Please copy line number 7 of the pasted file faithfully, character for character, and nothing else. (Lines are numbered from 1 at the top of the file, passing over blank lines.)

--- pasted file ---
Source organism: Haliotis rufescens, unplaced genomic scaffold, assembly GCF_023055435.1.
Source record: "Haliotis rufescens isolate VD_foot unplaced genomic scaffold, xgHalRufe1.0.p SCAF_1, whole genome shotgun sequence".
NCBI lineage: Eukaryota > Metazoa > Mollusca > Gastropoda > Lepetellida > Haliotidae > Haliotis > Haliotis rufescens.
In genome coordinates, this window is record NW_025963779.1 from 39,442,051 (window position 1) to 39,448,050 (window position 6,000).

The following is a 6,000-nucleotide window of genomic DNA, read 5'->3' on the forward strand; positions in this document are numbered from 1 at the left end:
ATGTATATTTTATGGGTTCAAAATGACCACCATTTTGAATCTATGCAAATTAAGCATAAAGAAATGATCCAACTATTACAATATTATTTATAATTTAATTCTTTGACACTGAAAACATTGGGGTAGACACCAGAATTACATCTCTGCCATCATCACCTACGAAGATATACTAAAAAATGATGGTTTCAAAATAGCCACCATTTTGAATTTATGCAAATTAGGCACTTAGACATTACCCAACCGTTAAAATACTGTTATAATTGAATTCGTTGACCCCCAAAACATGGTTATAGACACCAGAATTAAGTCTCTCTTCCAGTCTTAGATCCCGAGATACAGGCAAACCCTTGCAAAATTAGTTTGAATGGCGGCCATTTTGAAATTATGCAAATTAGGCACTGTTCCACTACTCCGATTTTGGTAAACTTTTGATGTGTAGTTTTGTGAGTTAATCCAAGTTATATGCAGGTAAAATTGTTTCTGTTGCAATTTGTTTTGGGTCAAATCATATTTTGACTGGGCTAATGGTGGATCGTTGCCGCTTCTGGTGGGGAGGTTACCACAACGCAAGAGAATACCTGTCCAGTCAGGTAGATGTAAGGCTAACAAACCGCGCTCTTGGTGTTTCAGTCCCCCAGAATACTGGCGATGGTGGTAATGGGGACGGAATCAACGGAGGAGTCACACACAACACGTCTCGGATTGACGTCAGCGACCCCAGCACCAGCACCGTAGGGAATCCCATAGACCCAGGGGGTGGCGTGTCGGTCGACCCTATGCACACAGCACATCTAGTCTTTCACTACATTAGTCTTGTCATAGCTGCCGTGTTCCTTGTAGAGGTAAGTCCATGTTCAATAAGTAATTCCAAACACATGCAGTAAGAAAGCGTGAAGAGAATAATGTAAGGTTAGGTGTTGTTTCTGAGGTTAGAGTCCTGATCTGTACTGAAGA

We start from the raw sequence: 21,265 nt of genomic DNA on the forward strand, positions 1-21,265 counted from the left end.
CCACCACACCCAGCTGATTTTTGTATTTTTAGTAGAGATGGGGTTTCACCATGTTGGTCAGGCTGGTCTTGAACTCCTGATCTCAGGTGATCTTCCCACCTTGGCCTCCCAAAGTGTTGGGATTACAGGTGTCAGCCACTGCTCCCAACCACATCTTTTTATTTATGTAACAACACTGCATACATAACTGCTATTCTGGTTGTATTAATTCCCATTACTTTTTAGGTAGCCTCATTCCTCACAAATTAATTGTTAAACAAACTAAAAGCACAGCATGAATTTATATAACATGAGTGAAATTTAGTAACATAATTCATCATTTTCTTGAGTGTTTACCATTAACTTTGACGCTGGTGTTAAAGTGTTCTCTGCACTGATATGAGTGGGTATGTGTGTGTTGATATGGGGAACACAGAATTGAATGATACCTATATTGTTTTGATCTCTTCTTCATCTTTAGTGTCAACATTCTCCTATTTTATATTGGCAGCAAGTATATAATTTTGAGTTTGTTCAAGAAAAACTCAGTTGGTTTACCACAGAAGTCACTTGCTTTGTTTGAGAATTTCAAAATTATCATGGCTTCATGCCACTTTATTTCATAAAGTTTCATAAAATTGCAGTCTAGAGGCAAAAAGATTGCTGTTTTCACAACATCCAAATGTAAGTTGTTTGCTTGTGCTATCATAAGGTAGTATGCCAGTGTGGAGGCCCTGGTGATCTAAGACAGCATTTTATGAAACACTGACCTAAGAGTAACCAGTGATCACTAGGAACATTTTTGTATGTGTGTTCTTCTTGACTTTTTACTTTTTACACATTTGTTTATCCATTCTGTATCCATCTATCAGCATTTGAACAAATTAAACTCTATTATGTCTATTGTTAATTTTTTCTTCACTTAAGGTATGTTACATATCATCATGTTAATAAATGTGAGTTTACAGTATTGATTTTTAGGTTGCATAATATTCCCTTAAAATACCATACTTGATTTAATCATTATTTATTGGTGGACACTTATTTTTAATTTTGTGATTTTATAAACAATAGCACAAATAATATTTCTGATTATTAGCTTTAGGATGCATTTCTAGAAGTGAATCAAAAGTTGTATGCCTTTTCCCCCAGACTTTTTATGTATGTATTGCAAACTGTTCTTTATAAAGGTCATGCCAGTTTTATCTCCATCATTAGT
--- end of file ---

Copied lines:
We start from the raw sequence: 21,265 nt of genomic DNA on the forward strand, positions 1-21,265 counted from the left end.